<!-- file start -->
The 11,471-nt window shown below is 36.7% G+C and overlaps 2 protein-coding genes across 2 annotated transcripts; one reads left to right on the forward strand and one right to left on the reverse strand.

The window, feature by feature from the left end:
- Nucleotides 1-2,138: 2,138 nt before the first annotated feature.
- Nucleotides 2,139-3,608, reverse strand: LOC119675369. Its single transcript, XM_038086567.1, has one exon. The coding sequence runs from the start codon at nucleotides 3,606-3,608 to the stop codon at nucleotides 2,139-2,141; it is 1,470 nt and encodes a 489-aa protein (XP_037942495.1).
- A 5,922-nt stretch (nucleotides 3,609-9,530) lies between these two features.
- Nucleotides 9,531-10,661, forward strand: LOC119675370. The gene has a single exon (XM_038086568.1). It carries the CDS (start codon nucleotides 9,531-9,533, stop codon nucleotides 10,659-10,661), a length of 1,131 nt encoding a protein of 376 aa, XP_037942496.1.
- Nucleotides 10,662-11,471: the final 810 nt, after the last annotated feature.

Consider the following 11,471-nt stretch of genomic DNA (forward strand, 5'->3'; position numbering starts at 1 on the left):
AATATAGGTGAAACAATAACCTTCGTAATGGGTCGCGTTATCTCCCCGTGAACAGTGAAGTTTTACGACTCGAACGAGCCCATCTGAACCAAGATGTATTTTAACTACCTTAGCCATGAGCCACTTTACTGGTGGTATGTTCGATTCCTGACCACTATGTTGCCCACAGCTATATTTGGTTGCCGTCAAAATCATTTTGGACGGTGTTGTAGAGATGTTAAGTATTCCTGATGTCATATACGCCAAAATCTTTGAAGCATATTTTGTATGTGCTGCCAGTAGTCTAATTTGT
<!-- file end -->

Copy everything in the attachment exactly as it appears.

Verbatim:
The 11,471-nt window shown below is 36.7% G+C and overlaps 2 protein-coding genes across 2 annotated transcripts; one reads left to right on the forward strand and one right to left on the reverse strand.

The window, feature by feature from the left end:
- Nucleotides 1-2,138: 2,138 nt before the first annotated feature.
- Nucleotides 2,139-3,608, reverse strand: LOC119675369. Its single transcript, XM_038086567.1, has one exon. The coding sequence runs from the start codon at nucleotides 3,606-3,608 to the stop codon at nucleotides 2,139-2,141; it is 1,470 nt and encodes a 489-aa protein (XP_037942495.1).
- A 5,922-nt stretch (nucleotides 3,609-9,530) lies between these two features.
- Nucleotides 9,531-10,661, forward strand: LOC119675370. The gene has a single exon (XM_038086568.1). It carries the CDS (start codon nucleotides 9,531-9,533, stop codon nucleotides 10,659-10,661), a length of 1,131 nt encoding a protein of 376 aa, XP_037942496.1.
- Nucleotides 10,662-11,471: the final 810 nt, after the last annotated feature.

Consider the following 11,471-nt stretch of genomic DNA (forward strand, 5'->3'; position numbering starts at 1 on the left):
AATATAGGTGAAACAATAACCTTCGTAATGGGTCGCGTTATCTCCCCGTGAACAGTGAAGTTTTACGACTCGAACGAGCCCATCTGAACCAAGATGTATTTTAACTACCTTAGCCATGAGCCACTTTACTGGTGGTATGTTCGATTCCTGACCACTATGTTGCCCACAGCTATATTTGGTTGCCGTCAAAATCATTTTGGACGGTGTTGTAGAGATGTTAAGTATTCCTGATGTCATATACGCCAAAATCTTTGAAGCATATTTTGTATGTGCTGCCAGTAGTCTAATTTGT